The music of Chet Baker appears to be inspiring plenty of singers these days, including Shannon Butcher, who has just released an EP of seven songs made famous by the icon. Butcher has always been fascinated by Baker’s “Dark and aloof personal life, burdened by addictions, contrasted by his evocative performances that deeply connected him to his audience.” The resulting Butcher Sings Baker ranges from the melancholic "Almost Blue" to the effervescent “Happy Little Sunbeam,” and features Rebecca Hennessy on trumpet, a lovely choice for this project. The album can be found on iTunes or in hard copy, autographed live in person. Butcher performs at the Dovercourt House for the Saturday Night Swing Dance on December 21, and in duo with bassist Ross MacIntyre at Musideum on January 30.

Guitarists and lovers of jazz guitar should take note of an exciting few days at Chalkers Pub with Gene Bertoncini. Born and raised in New York City, the 76-year-old master guitarist has been playing this music for nearly seven decades, fusing together jazz, classical, pop and bossa nova styles on both acoustic and electric guitar. He has worked with Benny Goodman, Tony Bennett, Lena Horne, Buddy Rich, Wayne Shorter and Michel LeGrand, to name a few. On January 25 at Chalkers Pub, Bertoncini will appear in duo format with Dave Young; the following afternoon, January 26, he will be teaching a guitar clinic, and performing solo that evening. Anyone interested in hearing the guitar sing should not miss it!

Thank you all for reading and for your continued support of this vibrant scene, made all the more bright by your attendance and applause. Wishing you all a wonderful holiday and plenty of live music in 2014! (Our jam-packed In the Clubs listings start on page 61.) 

Ori Dagan is a Toronto-based jazz vocalist, voice actor and entertainment journalist. He can be contacted at

bbb - jazz in the clubsIt’s always good to practise what you preach, so after filing last month’s column, I scooted down to Bloom Restaurant to enjoy a fantastic prix-fix dinner paired with the musical adventures of Jane Bunnett, Hilario Duran and young Cuban vocalist Daymé. To experience such brilliant music in an intimate setting is delicious for the ears, requiring a recipe that’s simple yet challenging: Quiet!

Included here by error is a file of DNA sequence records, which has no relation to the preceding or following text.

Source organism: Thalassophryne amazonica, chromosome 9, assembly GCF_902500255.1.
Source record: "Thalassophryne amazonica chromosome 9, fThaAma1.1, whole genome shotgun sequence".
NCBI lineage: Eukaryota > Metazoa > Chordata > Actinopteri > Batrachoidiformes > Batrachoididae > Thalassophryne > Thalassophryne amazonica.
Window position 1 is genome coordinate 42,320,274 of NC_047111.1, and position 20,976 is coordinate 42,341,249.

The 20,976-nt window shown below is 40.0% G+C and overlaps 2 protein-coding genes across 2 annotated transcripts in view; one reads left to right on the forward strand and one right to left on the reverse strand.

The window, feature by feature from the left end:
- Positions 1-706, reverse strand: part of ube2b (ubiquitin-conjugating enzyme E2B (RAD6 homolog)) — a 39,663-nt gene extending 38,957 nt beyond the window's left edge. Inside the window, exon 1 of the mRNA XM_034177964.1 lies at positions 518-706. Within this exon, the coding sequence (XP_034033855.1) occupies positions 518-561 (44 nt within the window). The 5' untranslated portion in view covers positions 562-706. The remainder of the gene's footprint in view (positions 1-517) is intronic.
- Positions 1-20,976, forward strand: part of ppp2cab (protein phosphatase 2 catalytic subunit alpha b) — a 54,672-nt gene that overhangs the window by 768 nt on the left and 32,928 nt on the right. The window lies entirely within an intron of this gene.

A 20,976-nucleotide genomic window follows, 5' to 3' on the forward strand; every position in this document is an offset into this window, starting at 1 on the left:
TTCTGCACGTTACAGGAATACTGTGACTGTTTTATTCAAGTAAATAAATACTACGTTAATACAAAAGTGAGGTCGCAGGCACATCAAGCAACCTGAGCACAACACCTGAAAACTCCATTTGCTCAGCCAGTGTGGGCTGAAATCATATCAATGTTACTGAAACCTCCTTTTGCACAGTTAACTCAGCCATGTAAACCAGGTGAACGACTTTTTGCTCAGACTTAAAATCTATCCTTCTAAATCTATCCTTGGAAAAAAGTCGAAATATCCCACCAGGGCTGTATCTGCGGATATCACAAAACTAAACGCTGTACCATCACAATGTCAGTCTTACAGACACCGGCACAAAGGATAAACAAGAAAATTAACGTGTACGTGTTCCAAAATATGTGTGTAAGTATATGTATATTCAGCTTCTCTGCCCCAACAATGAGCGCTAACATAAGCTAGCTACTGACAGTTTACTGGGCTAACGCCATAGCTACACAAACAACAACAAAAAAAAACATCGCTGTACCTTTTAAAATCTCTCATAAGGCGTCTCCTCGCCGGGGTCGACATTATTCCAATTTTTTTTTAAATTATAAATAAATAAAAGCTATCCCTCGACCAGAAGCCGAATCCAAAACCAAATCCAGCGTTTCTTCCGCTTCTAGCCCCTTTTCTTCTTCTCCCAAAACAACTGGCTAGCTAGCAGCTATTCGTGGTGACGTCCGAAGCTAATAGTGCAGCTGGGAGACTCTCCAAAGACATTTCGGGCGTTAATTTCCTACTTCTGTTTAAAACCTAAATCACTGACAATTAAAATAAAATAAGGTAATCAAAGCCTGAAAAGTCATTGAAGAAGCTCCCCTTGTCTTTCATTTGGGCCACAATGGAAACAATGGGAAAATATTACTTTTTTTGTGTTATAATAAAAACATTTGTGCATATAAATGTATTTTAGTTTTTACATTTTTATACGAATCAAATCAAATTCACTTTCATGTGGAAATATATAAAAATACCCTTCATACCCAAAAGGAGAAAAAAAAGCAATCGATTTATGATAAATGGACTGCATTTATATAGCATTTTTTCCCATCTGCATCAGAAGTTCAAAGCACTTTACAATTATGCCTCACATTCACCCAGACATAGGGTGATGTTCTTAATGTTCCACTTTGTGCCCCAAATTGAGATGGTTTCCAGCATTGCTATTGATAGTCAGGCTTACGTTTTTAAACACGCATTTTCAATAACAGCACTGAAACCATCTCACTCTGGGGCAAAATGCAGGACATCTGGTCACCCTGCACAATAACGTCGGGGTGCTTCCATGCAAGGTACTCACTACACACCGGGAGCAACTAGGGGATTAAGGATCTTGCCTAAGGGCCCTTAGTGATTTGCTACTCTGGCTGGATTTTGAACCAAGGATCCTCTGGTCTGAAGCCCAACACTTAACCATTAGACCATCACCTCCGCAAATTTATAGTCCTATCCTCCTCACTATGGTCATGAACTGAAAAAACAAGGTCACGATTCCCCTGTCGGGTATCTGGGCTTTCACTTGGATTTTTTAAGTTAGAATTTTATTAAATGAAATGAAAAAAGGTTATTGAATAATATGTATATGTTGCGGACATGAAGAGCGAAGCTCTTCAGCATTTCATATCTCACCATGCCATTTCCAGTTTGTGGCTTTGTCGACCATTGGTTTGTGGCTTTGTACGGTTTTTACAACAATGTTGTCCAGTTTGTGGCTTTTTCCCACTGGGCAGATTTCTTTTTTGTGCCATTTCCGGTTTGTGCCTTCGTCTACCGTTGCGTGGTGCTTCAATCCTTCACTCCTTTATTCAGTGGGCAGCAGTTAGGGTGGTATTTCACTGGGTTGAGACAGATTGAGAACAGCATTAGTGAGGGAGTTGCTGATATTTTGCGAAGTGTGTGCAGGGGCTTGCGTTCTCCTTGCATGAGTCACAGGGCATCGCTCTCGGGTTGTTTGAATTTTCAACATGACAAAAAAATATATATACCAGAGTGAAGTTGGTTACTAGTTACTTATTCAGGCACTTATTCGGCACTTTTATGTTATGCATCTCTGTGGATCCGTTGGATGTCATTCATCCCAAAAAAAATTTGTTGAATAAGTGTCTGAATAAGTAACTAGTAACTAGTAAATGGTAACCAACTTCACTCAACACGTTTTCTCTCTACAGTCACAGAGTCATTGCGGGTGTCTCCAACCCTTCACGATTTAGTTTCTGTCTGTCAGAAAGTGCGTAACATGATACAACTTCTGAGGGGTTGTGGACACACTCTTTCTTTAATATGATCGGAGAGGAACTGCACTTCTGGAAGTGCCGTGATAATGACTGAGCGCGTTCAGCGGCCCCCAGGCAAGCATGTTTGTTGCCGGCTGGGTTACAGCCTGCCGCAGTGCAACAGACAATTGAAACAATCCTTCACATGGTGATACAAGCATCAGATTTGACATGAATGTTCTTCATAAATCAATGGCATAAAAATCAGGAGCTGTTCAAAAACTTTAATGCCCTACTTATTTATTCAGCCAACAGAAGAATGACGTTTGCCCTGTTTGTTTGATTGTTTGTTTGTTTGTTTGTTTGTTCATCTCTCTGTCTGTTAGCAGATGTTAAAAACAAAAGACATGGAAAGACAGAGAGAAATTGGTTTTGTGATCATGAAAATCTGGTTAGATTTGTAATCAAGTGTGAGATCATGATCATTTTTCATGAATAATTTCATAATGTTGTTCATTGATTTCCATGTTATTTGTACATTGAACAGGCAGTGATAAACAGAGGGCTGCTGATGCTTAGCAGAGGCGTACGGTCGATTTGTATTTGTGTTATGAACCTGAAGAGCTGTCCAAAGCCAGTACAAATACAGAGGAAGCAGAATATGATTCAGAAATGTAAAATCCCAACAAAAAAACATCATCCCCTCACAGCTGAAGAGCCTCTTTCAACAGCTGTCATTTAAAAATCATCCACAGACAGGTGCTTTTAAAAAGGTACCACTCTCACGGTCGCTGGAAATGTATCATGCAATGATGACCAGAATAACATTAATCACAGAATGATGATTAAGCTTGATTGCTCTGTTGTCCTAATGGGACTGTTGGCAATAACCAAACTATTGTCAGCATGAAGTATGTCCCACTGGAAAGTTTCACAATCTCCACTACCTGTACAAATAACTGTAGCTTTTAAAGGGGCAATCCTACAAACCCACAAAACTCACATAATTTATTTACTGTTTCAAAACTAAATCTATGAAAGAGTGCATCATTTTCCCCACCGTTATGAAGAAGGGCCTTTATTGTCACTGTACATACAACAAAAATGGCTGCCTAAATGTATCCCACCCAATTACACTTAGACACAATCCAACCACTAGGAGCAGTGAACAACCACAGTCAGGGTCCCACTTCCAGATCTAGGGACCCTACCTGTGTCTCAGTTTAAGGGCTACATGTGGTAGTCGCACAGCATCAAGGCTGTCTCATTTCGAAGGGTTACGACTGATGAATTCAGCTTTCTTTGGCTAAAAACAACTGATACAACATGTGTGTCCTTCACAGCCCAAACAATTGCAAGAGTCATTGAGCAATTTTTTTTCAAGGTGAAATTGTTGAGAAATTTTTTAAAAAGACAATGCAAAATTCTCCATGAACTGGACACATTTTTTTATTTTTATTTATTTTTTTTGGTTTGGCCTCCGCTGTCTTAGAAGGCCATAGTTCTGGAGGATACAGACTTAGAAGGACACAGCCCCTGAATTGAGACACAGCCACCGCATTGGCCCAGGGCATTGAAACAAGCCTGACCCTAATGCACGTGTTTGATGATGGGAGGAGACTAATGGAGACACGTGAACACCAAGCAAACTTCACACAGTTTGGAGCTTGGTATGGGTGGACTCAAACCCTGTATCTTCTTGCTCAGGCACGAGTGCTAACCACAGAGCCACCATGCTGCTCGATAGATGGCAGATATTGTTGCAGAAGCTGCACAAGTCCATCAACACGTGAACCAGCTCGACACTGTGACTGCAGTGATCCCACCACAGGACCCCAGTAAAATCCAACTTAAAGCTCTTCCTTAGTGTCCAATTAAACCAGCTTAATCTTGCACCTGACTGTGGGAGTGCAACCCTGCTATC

Since most restaurant patrons are accustomed to chewing the fat while they eat, the only way such a series can work is if the music is preceded by an announcement, which in the case of Bloom, is delivered by owner Luis Mario Ochoa, a self-described “full-time musician, teacher, arranger, composer, lyricist, guitarist, leading 3 bands of my own, producer, you name it!” In addition to the monthly music series Ochoa books, his ensemble performs traditional Cuban music on the last Thursday of every month at Bloom, a 44-seat restaurant in Bloor West Village that is a true gem for foodies, especially those who fancy Latin American and Spanish dishes “made in a Nuevo Latino style which is a contemporary haute cuisine reinterpretation with a slight North American twist.”

“I got into the restaurant business by accident,” Ochoa explains. “In 2004 my brother in law opened Bloom to expand his restaurant business. He also owns Focaccia Restaurant on 17 Hayden Street, but was not able to handle two places at the same time, so my wife — his sister — who is a travel executive and I, went crazy and decided to take it over and keep it in July of 2010.”

He admits that it was no easy feat to learn the restaurant business from scratch. “But we are a stubborn couple that does not give up easily, so we gave it all we had and little by little we changed concept, got the right people in the kitchen, led by Chef Pedro Quintanilla and now we have a great front of the house team led by maître d’ Pedro Salvin. I started introducing music once a month with traditional Cuban music, and now we started expanding with a second date featuring some of the best Latin and jazz performers in town. Bloom is on a great track now, mostly because my wife is even more stubborn that I am, so she deserves most of the credit.»

For the music and a sensational three-course prix fixe menu, all you pay at Bloom is $35 and your undivided attention. This month catch acclaimed Latin songstress Eliana Cuevas on Thursday, November 14, who will perform with Jeremy Ledbetter on keys and Daniel Stone on percussion. Reservations are essential.